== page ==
It was the first major case filed against a former minister of the previous administration of the People’s Progressive Party/Civic (PPP/C). It was supposed to build on the widespread allegations of corruption that dogged not only the Bharrat Jagdeo-led administration, but the shortened one of Donald Ramotar, by proving in the court of law that there was widespread fraud and financial impropriety.
However, it appears that the court cases all continue to be plagued with problems.
By extension, it has affected the work of the Special Organised Crime Unit (SOCU), an arm of the police that specializes in fraud and money laundering matters.
On Friday, Principal Magistrate Judy Latchman ruled that in the highly publicized case against former government minister Dr. Jennifer Westford, and her Administrative Assistant, Ms. Margaret Cummings, the charges were all bad in law.
Westford and Cummings had pleaded not guilty to 24 larceny charges, which alleged that between August 2011 and April 2015, while being employed in the Public Service of Guyana, they stole $639,420,000.
They were out on $4.8M bail each pending trial.
According to Magistrate Latchman: “I find that at the material time, Dr. Westford and Ms. Cummings were not Public Officers and since all the charges were for the offence of Larceny by Public Officers. I find that all the charges are bad in law.”
This in layman’s terms meant that the charges were incorrectly laid.
While SOCU did not conduct the investigations in the case against the former minister and her assistant, it would raise questions about the quality of
advice being given to the police and SOCU by extension.
Yesterday, SOCU’s head, Assistant Commissioner, Sydney James, would not immediately discuss a number of other cases that his unit is handling. He did make it clear that Westford and her former assistant matter were investigated by the police’s Criminal Investigations Department, prior to being charged.
However, a senior police source yesterday insisted that investigators are being made the scapegoat for cases that they were given advice on.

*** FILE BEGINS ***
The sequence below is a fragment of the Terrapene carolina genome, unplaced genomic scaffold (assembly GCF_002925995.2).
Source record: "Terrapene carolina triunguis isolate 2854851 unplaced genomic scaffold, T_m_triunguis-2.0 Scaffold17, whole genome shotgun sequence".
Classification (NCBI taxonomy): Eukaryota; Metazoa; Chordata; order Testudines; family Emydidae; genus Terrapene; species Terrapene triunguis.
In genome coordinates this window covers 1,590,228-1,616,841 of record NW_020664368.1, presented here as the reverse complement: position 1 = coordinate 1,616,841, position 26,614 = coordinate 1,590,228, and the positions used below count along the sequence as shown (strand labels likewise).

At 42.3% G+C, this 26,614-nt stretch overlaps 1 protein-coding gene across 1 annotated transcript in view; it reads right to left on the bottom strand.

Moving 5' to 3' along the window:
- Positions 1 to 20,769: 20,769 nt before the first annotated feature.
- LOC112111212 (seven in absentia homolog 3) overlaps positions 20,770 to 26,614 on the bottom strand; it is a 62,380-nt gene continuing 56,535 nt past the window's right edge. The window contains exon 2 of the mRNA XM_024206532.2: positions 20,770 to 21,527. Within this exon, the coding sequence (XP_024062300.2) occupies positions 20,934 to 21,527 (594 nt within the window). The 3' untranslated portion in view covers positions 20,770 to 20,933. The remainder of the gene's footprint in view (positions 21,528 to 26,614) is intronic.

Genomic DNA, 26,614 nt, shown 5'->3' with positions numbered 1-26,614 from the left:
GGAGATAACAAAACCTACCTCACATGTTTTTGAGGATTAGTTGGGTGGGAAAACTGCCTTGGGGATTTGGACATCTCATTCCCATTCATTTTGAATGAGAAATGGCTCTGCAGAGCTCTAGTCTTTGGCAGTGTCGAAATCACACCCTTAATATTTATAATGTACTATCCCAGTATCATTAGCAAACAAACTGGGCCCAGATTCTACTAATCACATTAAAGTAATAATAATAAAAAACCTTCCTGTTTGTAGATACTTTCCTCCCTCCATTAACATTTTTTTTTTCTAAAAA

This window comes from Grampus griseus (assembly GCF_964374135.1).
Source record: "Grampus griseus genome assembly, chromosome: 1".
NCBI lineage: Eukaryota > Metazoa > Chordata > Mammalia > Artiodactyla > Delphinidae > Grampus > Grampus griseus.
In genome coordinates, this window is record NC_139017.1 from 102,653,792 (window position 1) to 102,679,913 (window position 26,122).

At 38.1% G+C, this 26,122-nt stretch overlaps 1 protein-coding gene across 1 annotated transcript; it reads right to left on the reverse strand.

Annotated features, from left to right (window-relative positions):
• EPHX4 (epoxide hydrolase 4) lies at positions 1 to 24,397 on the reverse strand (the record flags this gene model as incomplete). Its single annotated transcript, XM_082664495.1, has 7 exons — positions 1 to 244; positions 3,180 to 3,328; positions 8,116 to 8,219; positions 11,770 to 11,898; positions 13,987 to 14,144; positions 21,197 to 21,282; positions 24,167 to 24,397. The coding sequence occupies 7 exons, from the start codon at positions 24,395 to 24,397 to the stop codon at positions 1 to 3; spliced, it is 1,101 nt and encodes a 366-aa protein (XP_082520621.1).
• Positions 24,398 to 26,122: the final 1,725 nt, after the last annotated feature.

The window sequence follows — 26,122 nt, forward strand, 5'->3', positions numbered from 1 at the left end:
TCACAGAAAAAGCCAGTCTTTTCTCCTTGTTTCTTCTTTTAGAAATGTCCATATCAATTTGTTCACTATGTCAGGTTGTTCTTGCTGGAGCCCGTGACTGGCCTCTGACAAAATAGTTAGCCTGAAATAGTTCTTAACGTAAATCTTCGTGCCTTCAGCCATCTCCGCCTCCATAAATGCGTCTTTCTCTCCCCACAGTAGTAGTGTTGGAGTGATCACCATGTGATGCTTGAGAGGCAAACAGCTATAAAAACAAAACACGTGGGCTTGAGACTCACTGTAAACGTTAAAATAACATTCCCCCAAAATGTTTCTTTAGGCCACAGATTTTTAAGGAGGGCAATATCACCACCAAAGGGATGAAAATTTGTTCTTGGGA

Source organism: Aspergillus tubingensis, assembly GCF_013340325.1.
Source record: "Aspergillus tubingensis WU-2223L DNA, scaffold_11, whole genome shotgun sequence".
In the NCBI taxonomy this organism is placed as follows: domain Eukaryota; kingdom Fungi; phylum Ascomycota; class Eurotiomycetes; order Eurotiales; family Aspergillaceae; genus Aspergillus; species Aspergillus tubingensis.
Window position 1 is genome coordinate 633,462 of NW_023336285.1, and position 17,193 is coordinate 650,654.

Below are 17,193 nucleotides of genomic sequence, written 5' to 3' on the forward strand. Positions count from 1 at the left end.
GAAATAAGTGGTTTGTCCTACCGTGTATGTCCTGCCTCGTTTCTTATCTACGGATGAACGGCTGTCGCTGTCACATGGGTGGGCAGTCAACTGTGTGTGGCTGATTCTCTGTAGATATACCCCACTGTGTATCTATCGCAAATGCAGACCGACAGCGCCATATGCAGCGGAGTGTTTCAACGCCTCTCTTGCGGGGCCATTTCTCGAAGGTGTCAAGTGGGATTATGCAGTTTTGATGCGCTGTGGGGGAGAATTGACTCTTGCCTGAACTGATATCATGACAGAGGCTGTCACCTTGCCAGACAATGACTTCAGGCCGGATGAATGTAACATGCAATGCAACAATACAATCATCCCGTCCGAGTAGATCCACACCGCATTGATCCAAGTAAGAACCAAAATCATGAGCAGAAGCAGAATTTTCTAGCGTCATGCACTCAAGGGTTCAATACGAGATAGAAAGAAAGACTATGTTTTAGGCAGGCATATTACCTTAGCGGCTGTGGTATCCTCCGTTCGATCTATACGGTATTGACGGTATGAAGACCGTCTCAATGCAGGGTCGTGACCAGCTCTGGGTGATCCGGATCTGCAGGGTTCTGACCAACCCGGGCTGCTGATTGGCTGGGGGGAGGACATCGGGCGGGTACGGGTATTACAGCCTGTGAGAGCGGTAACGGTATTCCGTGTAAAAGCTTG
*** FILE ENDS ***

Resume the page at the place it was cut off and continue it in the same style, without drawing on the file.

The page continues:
“There is a Police Legal Advisor and there is the Director of Public Prosecutions. If the investigators did their job and the matter goes for legal advice, can you blame the investigators if the charges are incorrectly laid? The investigators are taking blows. That is not fair. As you are a newspaper, you have to dig deeper. The true story is not being told. Who is giving the advice?”
The court case against Westford and her former colleague would have lasted two and a half years. Taking into account that it would have taken time to investigate, that meant that the cases against the two are over three years old.
There are a number of other cases similar to Westford that police officials and SOCU are paying close attention to.
One involves two former high profile officials under the PPP/C – Dr. Ashni Singh, the former Finance Minister, and Winston Brassington, the controversial ex-head of the Privatisation Unit.
They were arraigned in May, accused of Misconduct in Public Office, and granted $6M bail.
While the charges are the same as Westford and Cummings, the ‘public office’ scenario is very much a factor. Both men have appealed to the high court on the charges.
They are being accused to selling prime lands on the East Coast of Demerara in the Liliendaal/Pattensen area below market prices, thus causing the state to lose millions.
SOCU officials said that there are more than 200 active investigations stemming from a number of forensic audits.
Mar 20, 2019The West Demerara Cricket Association (WDCA) has launched another competition dubbed the “WDCA/Beacon Café 50 Over competition”. Eighteen teams have entered this competition which will be played...
Here are my opinions on the unfolding political scenario. 1– From the time President Granger selected Patterson outside... more
Editor’s Note, If your sent letter was not published and you felt its contents were valid and devoid of libel or personal attacks, please contact us by phone or email.
Feel free to send us your comments and/or criticisms.
Contact: 624-6456; 225-8452; 225-8458; 225-8463; 225-8465; 225-8473 or 225-8491.
Or by Email: [email protected] / [email protected]